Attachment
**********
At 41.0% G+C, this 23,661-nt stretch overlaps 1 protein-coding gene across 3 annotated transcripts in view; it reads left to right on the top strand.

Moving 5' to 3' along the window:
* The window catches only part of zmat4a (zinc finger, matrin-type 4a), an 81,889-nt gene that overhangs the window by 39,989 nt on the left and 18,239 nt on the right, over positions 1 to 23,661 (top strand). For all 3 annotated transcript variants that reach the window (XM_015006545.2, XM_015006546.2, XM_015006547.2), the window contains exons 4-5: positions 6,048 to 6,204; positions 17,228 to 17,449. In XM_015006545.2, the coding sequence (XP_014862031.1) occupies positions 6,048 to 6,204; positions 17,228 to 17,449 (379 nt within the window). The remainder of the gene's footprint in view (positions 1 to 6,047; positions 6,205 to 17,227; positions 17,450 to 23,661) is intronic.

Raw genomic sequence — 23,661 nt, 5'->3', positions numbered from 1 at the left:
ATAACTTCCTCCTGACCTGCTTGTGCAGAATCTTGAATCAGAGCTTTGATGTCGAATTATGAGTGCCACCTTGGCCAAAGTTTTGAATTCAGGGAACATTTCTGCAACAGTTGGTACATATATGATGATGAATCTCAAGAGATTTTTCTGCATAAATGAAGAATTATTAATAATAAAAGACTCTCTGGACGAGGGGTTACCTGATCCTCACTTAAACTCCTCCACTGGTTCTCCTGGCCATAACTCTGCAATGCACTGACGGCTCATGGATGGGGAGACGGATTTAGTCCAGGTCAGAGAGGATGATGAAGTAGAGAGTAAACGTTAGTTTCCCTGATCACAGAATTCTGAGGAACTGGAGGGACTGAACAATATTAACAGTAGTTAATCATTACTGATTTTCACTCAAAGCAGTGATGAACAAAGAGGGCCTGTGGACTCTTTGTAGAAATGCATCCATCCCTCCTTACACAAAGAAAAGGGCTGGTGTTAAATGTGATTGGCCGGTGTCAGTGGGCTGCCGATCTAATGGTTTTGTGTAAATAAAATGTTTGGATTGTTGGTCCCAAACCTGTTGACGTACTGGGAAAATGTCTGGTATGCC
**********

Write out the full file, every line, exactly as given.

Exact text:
At 41.0% G+C, this 23,661-nt stretch overlaps 1 protein-coding gene across 3 annotated transcripts in view; it reads left to right on the top strand.

Moving 5' to 3' along the window:
* The window catches only part of zmat4a (zinc finger, matrin-type 4a), an 81,889-nt gene that overhangs the window by 39,989 nt on the left and 18,239 nt on the right, over positions 1 to 23,661 (top strand). For all 3 annotated transcript variants that reach the window (XM_015006545.2, XM_015006546.2, XM_015006547.2), the window contains exons 4-5: positions 6,048 to 6,204; positions 17,228 to 17,449. In XM_015006545.2, the coding sequence (XP_014862031.1) occupies positions 6,048 to 6,204; positions 17,228 to 17,449 (379 nt within the window). The remainder of the gene's footprint in view (positions 1 to 6,047; positions 6,205 to 17,227; positions 17,450 to 23,661) is intronic.

Raw genomic sequence — 23,661 nt, 5'->3', positions numbered from 1 at the left:
ATAACTTCCTCCTGACCTGCTTGTGCAGAATCTTGAATCAGAGCTTTGATGTCGAATTATGAGTGCCACCTTGGCCAAAGTTTTGAATTCAGGGAACATTTCTGCAACAGTTGGTACATATATGATGATGAATCTCAAGAGATTTTTCTGCATAAATGAAGAATTATTAATAATAAAAGACTCTCTGGACGAGGGGTTACCTGATCCTCACTTAAACTCCTCCACTGGTTCTCCTGGCCATAACTCTGCAATGCACTGACGGCTCATGGATGGGGAGACGGATTTAGTCCAGGTCAGAGAGGATGATGAAGTAGAGAGTAAACGTTAGTTTCCCTGATCACAGAATTCTGAGGAACTGGAGGGACTGAACAATATTAACAGTAGTTAATCATTACTGATTTTCACTCAAAGCAGTGATGAACAAAGAGGGCCTGTGGACTCTTTGTAGAAATGCATCCATCCCTCCTTACACAAAGAAAAGGGCTGGTGTTAAATGTGATTGGCCGGTGTCAGTGGGCTGCCGATCTAATGGTTTTGTGTAAATAAAATGTTTGGATTGTTGGTCCCAAACCTGTTGACGTACTGGGAAAATGTCTGGTATGCC